On Monday, NBC News staffers received a memo with guidance from the network’s standards and practices on how to handle reporting a sensitive story about sexual harassment allegations against Tom Brokaw.
The note, which Variety has obtained, stated: “As always in cases where sexual misconduct is alleged, we should be scrupulous in reflecting all sides.”
The network went on to enumerate, in great detail, exactly how on-air reporters should frame Brokaw’s side of the story. “Include relevant portions of Brokaw’s denial, his email and the email in support of him, signed by more than 60 colleagues,” read the instructions, which appeared in a company-wide system that producers and talent can access.
That mandate raised eyebrows among some staffers because it urged anchors to report on a document that has been the source of controversy in the newsroom. NBC News declined to comment.
Last week, former NBC News anchor Linda Vester granted interviews to Variety and the Washington Post, where she alleged that in the ‘90s, Brokaw groped her, showed up at her hotel room uninvited and forcefully tried to kiss her on two occasions. Brokaw has denied these charges.
Within hours of the story becoming public, a letter began circulating in press reports, signed by more than 60 women at NBC News, offering their support for Brokaw.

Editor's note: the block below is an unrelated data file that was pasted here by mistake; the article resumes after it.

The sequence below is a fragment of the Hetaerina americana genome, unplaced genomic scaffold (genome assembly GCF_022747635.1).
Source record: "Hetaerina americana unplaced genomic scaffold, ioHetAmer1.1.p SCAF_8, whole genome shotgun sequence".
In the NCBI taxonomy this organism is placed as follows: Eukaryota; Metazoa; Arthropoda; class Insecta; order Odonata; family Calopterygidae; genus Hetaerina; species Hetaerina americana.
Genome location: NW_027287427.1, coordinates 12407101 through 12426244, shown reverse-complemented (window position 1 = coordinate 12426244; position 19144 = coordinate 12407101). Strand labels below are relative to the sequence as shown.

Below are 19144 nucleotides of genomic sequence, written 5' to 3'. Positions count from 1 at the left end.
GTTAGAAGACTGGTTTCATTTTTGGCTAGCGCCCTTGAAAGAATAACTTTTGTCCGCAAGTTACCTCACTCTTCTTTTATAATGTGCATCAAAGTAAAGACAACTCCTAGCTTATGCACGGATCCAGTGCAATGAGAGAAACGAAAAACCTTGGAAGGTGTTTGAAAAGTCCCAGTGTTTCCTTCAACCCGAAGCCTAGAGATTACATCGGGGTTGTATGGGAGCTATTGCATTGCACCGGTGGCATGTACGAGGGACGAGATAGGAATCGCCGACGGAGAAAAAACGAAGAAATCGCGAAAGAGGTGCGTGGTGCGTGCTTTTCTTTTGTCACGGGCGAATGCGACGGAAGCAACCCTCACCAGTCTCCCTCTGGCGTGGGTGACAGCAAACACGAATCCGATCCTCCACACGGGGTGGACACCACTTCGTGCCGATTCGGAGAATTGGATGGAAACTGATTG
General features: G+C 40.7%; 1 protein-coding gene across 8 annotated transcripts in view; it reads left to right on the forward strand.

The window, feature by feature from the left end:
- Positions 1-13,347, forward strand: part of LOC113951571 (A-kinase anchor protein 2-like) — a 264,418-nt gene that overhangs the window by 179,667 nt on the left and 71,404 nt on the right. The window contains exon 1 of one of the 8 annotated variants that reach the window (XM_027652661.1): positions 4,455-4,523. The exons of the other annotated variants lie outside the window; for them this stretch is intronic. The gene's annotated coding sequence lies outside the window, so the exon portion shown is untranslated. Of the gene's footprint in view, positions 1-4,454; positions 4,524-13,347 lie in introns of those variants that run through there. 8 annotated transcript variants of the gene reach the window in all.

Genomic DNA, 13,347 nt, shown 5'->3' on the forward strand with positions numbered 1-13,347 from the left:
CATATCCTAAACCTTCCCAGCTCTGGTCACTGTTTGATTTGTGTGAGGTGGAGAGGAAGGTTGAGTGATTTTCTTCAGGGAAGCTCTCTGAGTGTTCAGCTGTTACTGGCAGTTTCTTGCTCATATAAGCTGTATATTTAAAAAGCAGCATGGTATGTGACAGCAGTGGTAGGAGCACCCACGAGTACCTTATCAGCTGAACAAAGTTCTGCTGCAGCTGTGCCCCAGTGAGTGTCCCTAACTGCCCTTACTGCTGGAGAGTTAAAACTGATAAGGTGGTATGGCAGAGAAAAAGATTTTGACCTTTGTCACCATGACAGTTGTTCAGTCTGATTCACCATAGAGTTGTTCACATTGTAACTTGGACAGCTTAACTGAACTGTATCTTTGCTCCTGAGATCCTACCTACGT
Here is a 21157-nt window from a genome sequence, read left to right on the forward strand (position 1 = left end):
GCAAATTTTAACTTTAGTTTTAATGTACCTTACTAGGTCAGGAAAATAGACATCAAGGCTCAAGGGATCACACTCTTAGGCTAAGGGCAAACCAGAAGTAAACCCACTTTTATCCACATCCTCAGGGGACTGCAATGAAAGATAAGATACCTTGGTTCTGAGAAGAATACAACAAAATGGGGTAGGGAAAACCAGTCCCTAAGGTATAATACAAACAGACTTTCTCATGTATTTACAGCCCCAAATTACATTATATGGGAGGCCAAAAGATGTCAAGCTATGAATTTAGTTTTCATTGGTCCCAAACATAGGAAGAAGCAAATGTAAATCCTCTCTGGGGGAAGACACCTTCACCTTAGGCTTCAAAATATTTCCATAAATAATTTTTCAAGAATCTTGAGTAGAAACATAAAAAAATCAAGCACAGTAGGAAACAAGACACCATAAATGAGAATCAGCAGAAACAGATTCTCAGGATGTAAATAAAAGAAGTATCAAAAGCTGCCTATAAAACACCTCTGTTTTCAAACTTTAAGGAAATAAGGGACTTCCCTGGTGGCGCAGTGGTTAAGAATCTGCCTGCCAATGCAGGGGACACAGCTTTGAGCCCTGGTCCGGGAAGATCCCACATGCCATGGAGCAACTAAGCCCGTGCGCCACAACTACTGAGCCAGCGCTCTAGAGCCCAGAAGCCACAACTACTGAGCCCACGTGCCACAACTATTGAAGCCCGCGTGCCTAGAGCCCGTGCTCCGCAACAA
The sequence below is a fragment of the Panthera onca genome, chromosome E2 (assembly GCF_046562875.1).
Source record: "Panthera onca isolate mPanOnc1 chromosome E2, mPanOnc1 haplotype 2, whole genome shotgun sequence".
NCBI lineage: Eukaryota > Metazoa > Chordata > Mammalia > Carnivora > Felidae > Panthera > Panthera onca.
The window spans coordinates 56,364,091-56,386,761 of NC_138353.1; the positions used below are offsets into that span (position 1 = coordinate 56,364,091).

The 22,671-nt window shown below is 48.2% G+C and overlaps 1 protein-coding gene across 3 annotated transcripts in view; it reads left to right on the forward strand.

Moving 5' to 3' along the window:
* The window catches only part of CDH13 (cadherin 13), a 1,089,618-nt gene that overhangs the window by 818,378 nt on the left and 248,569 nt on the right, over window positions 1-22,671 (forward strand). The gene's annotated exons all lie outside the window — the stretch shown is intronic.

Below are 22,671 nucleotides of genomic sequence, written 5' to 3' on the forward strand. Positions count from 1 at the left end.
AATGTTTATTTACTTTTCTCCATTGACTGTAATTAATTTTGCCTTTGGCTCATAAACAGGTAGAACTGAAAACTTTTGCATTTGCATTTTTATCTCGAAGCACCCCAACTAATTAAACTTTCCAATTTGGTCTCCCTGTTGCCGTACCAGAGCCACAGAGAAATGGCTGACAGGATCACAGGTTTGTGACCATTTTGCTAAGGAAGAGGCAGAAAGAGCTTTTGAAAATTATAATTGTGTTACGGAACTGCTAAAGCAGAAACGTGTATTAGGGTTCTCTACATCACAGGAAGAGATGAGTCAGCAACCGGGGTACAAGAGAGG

The petition was spearheaded by Goldman Sachs executive Liz Bowyer, who worked closely with Brokaw as a producer in his documentary unit at NBC. Bowyer sent the document to former and current co-workers. As high-profile colleagues such as Rachel Maddow and Andrea Mitchell added their names, insiders say that other staffers felt pressured to sign, wondering if their bosses wanted them fall in line.
Page Six reported on the tensions. “We had no choice, particularly the lower level staffers,” an anonymous source told the paper. “The letter was being handed around the office and the unspoken threat was that if your name was not on it, there would be some repercussion down the road.”
The “standards” memo is available to NBC News employees with daily instructions on how to handle breaking news. For the Brokaw story (see below), reporters were also advised to include Vester’s side of the story and a statement from Vester’s attorney.
On Monday’s edition of “Today,” an exchange between Megyn Kelly and Kate Snow showed how NBC’s guidelines shaped the network’s coverage of the Brokaw story.
“One last thing,” said Snow, a NBC News national correspondent. “I’m sitting here because I was asked to report on my own company Thursday night, which is incredibly difficult. It’s very hard. But separately, there are a lot of people in this building who really support Tom Brokaw, and I have reported that they have signed a petition …. signed by now almost 100 woman, former and current colleagues of Tom, supporting him and saying he’s always been decent to them. I just wanted to make sure that gets out in our story.”
That prompted Kelly to go rogue on live TV. “The truth is, you don’t know what you don’t know,” she said.
Read part of the memo below: